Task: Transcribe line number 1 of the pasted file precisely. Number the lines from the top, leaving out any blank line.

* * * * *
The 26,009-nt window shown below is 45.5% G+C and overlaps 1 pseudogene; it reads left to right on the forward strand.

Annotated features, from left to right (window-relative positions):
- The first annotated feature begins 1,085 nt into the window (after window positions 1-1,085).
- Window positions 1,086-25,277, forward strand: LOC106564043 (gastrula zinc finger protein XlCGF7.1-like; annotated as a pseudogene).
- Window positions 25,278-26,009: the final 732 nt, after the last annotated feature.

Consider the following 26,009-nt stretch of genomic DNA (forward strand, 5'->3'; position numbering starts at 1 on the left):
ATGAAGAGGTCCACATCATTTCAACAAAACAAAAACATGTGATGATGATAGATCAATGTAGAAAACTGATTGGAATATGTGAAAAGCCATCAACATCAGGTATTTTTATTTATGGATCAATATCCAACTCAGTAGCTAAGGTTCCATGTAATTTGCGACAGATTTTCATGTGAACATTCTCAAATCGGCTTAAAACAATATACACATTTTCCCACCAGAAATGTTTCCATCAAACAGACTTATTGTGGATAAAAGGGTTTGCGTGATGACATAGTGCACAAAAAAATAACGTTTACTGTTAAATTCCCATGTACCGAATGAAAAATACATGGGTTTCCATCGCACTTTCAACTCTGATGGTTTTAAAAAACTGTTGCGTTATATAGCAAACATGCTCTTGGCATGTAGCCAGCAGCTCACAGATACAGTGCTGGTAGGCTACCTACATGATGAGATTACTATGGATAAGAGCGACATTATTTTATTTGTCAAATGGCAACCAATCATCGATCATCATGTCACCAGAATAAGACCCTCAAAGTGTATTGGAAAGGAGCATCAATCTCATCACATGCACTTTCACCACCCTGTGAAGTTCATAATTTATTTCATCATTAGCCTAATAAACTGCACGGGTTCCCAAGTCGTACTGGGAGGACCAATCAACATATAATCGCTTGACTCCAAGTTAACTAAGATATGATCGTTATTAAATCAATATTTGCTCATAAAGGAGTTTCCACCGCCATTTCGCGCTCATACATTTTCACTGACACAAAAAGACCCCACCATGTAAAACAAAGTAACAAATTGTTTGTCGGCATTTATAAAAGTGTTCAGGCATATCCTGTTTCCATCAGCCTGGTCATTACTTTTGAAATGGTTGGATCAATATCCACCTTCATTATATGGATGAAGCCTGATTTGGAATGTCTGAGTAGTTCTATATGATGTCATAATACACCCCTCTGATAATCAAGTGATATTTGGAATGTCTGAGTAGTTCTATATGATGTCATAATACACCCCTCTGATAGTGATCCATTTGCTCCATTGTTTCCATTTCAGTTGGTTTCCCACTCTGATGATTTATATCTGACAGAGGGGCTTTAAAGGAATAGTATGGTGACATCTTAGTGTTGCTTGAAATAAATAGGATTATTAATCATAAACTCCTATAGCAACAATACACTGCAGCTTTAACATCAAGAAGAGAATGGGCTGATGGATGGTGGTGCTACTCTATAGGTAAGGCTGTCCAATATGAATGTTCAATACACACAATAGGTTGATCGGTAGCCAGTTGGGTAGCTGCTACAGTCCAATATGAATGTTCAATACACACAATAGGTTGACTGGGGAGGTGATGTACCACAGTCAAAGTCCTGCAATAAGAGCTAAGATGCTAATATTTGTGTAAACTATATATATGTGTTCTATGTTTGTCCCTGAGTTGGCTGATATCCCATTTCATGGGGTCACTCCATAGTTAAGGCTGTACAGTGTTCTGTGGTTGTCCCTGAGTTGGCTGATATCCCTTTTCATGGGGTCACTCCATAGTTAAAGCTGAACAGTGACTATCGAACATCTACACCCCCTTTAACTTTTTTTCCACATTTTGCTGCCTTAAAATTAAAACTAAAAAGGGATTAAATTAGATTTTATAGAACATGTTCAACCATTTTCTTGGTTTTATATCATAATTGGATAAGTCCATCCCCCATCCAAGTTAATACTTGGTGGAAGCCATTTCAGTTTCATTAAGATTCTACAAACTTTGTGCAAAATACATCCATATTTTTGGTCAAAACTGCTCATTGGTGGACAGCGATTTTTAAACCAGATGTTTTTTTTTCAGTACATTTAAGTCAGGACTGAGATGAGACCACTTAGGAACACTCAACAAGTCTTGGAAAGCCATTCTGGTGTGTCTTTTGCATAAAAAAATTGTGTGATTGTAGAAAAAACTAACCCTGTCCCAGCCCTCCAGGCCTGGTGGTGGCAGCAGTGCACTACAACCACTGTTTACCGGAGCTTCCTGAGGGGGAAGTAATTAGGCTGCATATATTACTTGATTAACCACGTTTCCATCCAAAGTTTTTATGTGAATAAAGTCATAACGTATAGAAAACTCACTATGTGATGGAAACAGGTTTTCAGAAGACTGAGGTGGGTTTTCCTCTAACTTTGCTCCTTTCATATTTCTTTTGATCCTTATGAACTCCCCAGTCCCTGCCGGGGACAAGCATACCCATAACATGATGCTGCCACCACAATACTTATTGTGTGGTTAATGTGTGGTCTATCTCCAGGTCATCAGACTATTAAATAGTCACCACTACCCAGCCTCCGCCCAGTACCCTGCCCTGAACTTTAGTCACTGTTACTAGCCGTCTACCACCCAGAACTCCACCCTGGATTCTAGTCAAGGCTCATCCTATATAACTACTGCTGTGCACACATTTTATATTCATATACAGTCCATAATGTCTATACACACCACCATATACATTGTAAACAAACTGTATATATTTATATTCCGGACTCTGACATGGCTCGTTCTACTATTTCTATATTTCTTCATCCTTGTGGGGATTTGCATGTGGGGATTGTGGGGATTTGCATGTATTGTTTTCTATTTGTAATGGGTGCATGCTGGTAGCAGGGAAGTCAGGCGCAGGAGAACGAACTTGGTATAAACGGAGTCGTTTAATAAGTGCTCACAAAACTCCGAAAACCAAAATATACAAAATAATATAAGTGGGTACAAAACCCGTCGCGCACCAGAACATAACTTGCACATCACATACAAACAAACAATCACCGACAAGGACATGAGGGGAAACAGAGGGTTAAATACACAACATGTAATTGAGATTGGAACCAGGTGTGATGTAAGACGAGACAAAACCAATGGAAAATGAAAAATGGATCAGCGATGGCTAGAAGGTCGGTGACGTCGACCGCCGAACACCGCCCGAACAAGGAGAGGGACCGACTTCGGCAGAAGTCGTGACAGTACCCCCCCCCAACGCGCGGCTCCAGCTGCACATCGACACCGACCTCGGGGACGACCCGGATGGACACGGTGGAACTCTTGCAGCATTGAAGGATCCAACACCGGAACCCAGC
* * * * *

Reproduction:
The 26,009-nt window shown below is 45.5% G+C and overlaps 1 pseudogene; it reads left to right on the forward strand.